Update 07/09/2018 at 2:52 P.M. EST: Google’s update to its search algorithm to prioritize sites with fast mobile page speeds as detailed below will take effect starting today. According to a post on Google’s webmaster blog, the so-called “Speed Update” is rolling out now for all users.

Google encourages webmasters who might be concerned with how the update will affect their rankings to utilize tools to test and optimize their page’s mobile load times.

If you run a website and haven’t checked out your speed rank recently, now would be a good time.


Original Article (01/19/18): Google search results typically emphasizes the most relevant content, which is why I do not normally need to go past the first page of search results. That looks to change this summer, when the search giant takes speed into consideration for website rankings.

Referring to the change as the “Speed Update,” Google says it will down-rank websites that “deliver the slowest experience to users.” These websites, which Google says comprise a small percentage of queries, will feel the hurt starting this July.

The upcoming change is not so drastic as to make page speed the sole determining factor — relevant content that loads slowly will still creep to the top.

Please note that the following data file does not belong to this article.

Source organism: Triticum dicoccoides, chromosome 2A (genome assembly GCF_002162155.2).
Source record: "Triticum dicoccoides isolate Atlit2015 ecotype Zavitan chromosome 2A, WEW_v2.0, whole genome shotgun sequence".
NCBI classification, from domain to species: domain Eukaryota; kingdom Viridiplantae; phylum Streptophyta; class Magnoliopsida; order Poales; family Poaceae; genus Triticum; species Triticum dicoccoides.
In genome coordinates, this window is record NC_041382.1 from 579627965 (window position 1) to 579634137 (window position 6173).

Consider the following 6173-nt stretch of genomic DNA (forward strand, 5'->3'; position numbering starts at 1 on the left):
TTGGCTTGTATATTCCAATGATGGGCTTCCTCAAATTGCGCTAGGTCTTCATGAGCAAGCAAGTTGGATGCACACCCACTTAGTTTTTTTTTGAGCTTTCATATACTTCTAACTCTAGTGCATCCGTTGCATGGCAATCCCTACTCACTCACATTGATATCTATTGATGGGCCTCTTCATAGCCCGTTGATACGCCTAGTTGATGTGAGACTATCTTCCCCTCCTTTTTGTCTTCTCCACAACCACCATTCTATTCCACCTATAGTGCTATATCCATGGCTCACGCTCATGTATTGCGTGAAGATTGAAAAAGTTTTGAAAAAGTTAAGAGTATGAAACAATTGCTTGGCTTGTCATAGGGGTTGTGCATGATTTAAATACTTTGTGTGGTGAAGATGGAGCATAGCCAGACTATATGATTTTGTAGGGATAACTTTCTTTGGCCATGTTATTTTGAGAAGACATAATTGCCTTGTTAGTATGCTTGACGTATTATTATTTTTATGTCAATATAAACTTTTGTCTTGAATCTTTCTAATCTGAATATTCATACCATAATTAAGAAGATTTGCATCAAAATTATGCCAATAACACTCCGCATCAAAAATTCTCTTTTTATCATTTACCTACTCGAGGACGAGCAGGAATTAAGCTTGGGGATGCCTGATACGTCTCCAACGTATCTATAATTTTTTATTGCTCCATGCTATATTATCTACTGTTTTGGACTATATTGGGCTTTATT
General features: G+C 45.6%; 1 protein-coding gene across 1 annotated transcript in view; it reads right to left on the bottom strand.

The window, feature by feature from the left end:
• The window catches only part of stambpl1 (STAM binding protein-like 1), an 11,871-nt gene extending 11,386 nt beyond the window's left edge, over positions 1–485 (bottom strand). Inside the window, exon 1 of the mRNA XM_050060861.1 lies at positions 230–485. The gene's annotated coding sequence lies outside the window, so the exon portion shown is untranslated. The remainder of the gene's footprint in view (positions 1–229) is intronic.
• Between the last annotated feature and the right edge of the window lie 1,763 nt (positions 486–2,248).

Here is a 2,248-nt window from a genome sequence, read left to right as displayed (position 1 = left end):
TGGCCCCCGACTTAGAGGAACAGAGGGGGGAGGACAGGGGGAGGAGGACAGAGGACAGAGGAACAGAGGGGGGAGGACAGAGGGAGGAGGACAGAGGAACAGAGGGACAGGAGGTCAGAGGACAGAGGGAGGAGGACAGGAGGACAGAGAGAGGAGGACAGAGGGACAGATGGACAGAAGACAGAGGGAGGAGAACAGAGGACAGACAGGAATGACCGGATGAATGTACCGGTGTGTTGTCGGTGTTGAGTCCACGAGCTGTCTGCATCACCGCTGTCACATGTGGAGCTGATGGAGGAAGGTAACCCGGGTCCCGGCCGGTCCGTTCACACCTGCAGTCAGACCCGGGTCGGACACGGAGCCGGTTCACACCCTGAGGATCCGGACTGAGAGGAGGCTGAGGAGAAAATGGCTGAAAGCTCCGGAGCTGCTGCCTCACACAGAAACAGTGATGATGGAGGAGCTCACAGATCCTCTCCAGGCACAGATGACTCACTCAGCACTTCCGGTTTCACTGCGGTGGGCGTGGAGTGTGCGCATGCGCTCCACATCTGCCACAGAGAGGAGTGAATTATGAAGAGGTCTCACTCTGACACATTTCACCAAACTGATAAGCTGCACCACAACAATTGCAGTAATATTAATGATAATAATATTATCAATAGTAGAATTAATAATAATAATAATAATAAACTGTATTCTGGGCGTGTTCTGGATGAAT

Also, the Speed Update is not a tool that affected pages can use. Those websites are advised to turn to the Chrome User Experience Report, Lighthouse, and PageSpeed Insights to evaluate a page’s performance.

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What the Speed Update truly represents is Google’s intention to prioritize page speed, with the clearest indicator being the introduction of AMP sites in 2016. Most recently, Google updated its search index to favor the mobile version over the desktop version. This forces web publishers to make sure that content on their mobile sites are at parity with what is on their desktop counterparts.

The change could also push more web publishers to adopt AMP, though it should be noted that AMP pages will not automatically be given priority. Google says the Speed Update looks at a page’s speed, “regardless of the technology used to build the page.”

Even so, AMP sites already load much faster than traditional mobile pages, so we would not be surprised if there was some sort of boost in standard adoption.